I’m not a superstitious person by any stretch of the imagination. Every time I hear about superstitions I go out of my way to point out that the said superstition is, in all likelihood, bogus. I say “in all likelihood” because as the biologist Richard Dawkins points out, no scientist can say that something is absolutely impossible, rather it is just extremely improbable.
Friday the 13th is one such superstition that regularly volunteers itself to my wrath and this year I get three bites at that cake. Putting aside the notion that there exists such a thing as bad luck, the idea that we would take such a concept and arbitrarily attach it to a combination of a day of the week and a day in the month seems absurd. After all, our entire calendar system and weekly cycle are completely human inventions. There is no astrophysical uniqueness about Friday the 13th anymore so than there is about Thursday the 12th or Saturday the 14th.
A quick check of Wikipedia (for more thorough reading, check the references for some of the statements in the article) reveals that there appears to have been no particular negativity attached to the combination of Friday and the 13th until the 19th century. Friday and 13 separately were considered unlucky (again for purely spurious reasons), but the use of these as a pairing only gained widespread acceptance in the 20th century.
Of particular interest from that Wikipedia article are some of the anecdotal claims included in it. For instance, both Delta Air Lines and Continental Airlines say that their airlines do not suffer from any noticeable drop in travel on those Fridays, while the Dutch Centre for Insurance Studies stated that “fewer accidents and reports of fire and theft occur when the 13th of the month falls on a Friday than on other Fridays.” They also noted that “Dutch insurers received reports of an average 7,800 traffic accidents each Friday, but the average figure when the 13th fell on a Friday was just 7,500.”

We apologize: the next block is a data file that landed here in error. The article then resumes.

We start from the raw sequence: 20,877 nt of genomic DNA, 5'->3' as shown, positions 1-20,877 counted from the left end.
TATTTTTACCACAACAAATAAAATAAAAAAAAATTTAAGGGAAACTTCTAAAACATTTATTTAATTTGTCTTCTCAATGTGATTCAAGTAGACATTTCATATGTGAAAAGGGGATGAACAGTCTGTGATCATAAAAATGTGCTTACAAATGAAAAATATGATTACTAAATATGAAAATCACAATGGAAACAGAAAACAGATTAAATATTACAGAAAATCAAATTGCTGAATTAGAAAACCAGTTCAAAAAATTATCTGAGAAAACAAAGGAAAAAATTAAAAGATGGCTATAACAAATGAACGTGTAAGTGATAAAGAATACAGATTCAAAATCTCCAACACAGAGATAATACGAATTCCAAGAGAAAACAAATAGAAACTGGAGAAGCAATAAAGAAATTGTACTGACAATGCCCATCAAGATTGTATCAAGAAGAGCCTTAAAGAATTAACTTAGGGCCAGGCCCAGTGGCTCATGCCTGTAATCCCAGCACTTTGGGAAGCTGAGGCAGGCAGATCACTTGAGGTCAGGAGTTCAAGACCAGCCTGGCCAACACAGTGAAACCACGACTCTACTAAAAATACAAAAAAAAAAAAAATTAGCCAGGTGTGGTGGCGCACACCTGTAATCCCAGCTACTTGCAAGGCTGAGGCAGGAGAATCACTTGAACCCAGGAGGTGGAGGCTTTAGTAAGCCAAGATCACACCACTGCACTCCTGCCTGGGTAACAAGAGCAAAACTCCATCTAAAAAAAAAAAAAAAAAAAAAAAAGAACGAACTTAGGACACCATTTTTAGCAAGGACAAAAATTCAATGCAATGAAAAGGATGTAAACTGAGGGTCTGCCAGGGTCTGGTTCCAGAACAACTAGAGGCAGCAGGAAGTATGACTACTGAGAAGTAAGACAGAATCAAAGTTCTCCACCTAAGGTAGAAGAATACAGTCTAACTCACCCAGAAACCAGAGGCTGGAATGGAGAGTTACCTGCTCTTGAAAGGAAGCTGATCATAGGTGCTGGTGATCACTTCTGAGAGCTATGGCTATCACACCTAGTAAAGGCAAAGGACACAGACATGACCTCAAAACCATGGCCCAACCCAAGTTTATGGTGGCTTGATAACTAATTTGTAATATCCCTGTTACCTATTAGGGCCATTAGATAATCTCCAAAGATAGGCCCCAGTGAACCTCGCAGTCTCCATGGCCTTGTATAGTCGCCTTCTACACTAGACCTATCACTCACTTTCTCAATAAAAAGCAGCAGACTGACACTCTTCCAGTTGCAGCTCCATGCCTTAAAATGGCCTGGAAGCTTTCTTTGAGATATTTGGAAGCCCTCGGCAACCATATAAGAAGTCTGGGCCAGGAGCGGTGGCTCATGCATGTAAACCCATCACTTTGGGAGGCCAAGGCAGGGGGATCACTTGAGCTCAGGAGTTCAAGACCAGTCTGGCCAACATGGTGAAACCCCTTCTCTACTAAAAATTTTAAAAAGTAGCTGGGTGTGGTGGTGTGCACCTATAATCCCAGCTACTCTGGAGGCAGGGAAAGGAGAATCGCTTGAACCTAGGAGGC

Now while these are only anecdotes and clearly don’t tell the full story, they alone seem to suggest that if anything, you’re far less likely to have something bad happen to you on Friday the 13th. If anything, I’d propose that rather than there being anything inherently bad about Friday the 13th, I’d instead suggest that those who subscribe to such a superstition self-perpetuate bad things happening to them on that day. Or they look for patterns in events that support their view of the day, ignoring the overall and overwhelming body of evidence that suggests there is nothing unique about that date.
A similar example can be found with the Bermuda Triangle, where the Triangle actually is no more dangerous, proportionately speaking, than any other part of the ocean, especially when considering that the area is a busy shipping lane which experiences a high number of tropical storms each year.
Of course, much of our modern obsession with this date could be to do with the 1907 novel by Thomas W Lawson, Friday, the Thirteenth in which a Wall Street panic takes place on that date, or much more recently by a string of horror movies carrying that title.
But to track back to my original point, when you get past all the superstition we attach to this date, it’s actually just a moment in time completely indifferent to any other moment in time. In fact, given the inaccuracy of our calendar, any given Friday the 13th will fall at a slightly different position in the Earth’s orbit to another Friday the 13th, even if it is the same month. Factor in that we’re also orbiting the Milky Way and oscillating through the galactic band as we do so, Friday the 13th is a completely unremarkable day.
That being said, this Friday the 13th is both an exciting and sad day for me. It’s exciting because I’m heading overseas to pursue my dreams, and sad because I’ll be leaving the many friends I’ve made both at Telstra and in Melbourne. While this will be my last blog as a Telstra employee, Brendan has very generously offered me the opportunity to keep blogging on Telstra Exchange, so I’m looking forward to being an ongoing contributor to the site.
30 Nov 2015
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30 Nov 2015